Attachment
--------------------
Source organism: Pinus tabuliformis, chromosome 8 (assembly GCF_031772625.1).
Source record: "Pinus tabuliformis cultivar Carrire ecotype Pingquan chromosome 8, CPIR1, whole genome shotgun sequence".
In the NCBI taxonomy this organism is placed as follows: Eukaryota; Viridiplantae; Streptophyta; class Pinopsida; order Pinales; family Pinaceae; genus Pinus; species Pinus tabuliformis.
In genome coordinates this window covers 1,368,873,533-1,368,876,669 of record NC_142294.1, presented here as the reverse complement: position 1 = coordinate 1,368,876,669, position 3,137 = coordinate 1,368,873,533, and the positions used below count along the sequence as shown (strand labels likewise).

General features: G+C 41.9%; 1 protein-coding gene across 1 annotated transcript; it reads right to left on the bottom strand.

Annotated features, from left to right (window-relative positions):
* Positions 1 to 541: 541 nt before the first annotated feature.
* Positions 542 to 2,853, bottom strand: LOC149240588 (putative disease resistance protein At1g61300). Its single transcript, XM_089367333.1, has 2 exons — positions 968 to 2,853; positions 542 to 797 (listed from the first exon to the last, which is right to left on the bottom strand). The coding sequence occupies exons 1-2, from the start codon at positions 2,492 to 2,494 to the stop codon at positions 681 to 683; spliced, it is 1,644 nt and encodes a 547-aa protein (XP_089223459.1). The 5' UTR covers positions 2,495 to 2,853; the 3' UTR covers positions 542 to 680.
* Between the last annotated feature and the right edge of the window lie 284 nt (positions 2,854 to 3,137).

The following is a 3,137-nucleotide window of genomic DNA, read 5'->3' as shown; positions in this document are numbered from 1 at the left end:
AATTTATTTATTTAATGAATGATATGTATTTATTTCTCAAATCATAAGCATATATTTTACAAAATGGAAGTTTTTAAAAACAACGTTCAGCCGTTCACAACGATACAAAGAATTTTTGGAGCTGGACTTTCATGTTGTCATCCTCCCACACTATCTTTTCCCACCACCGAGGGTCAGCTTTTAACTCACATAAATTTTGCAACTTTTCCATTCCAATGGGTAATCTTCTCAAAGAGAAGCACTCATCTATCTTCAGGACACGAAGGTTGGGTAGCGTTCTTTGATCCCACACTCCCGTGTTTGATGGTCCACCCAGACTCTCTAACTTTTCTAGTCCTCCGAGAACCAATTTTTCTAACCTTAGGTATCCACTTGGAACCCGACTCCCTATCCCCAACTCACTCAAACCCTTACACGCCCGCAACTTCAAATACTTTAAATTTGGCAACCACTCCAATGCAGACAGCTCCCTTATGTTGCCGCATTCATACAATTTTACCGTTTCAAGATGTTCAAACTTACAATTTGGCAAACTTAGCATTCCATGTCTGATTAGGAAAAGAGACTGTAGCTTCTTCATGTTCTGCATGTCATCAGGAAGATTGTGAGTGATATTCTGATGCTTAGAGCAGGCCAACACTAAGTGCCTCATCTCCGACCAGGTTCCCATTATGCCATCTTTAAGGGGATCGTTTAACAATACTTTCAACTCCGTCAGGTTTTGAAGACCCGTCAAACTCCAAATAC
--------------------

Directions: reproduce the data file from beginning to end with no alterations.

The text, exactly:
Source organism: Pinus tabuliformis, chromosome 8 (assembly GCF_031772625.1).
Source record: "Pinus tabuliformis cultivar Carrire ecotype Pingquan chromosome 8, CPIR1, whole genome shotgun sequence".
In the NCBI taxonomy this organism is placed as follows: Eukaryota; Viridiplantae; Streptophyta; class Pinopsida; order Pinales; family Pinaceae; genus Pinus; species Pinus tabuliformis.
In genome coordinates this window covers 1,368,873,533-1,368,876,669 of record NC_142294.1, presented here as the reverse complement: position 1 = coordinate 1,368,876,669, position 3,137 = coordinate 1,368,873,533, and the positions used below count along the sequence as shown (strand labels likewise).

General features: G+C 41.9%; 1 protein-coding gene across 1 annotated transcript; it reads right to left on the bottom strand.

Annotated features, from left to right (window-relative positions):
* Positions 1 to 541: 541 nt before the first annotated feature.
* Positions 542 to 2,853, bottom strand: LOC149240588 (putative disease resistance protein At1g61300). Its single transcript, XM_089367333.1, has 2 exons — positions 968 to 2,853; positions 542 to 797 (listed from the first exon to the last, which is right to left on the bottom strand). The coding sequence occupies exons 1-2, from the start codon at positions 2,492 to 2,494 to the stop codon at positions 681 to 683; spliced, it is 1,644 nt and encodes a 547-aa protein (XP_089223459.1). The 5' UTR covers positions 2,495 to 2,853; the 3' UTR covers positions 542 to 680.
* Between the last annotated feature and the right edge of the window lie 284 nt (positions 2,854 to 3,137).

The following is a 3,137-nucleotide window of genomic DNA, read 5'->3' as shown; positions in this document are numbered from 1 at the left end:
AATTTATTTATTTAATGAATGATATGTATTTATTTCTCAAATCATAAGCATATATTTTACAAAATGGAAGTTTTTAAAAACAACGTTCAGCCGTTCACAACGATACAAAGAATTTTTGGAGCTGGACTTTCATGTTGTCATCCTCCCACACTATCTTTTCCCACCACCGAGGGTCAGCTTTTAACTCACATAAATTTTGCAACTTTTCCATTCCAATGGGTAATCTTCTCAAAGAGAAGCACTCATCTATCTTCAGGACACGAAGGTTGGGTAGCGTTCTTTGATCCCACACTCCCGTGTTTGATGGTCCACCCAGACTCTCTAACTTTTCTAGTCCTCCGAGAACCAATTTTTCTAACCTTAGGTATCCACTTGGAACCCGACTCCCTATCCCCAACTCACTCAAACCCTTACACGCCCGCAACTTCAAATACTTTAAATTTGGCAACCACTCCAATGCAGACAGCTCCCTTATGTTGCCGCATTCATACAATTTTACCGTTTCAAGATGTTCAAACTTACAATTTGGCAAACTTAGCATTCCATGTCTGATTAGGAAAAGAGACTGTAGCTTCTTCATGTTCTGCATGTCATCAGGAAGATTGTGAGTGATATTCTGATGCTTAGAGCAGGCCAACACTAAGTGCCTCATCTCCGACCAGGTTCCCATTATGCCATCTTTAAGGGGATCGTTTAACAATACTTTCAACTCCGTCAGGTTTTGAAGACCCGTCAAACTCCAAATAC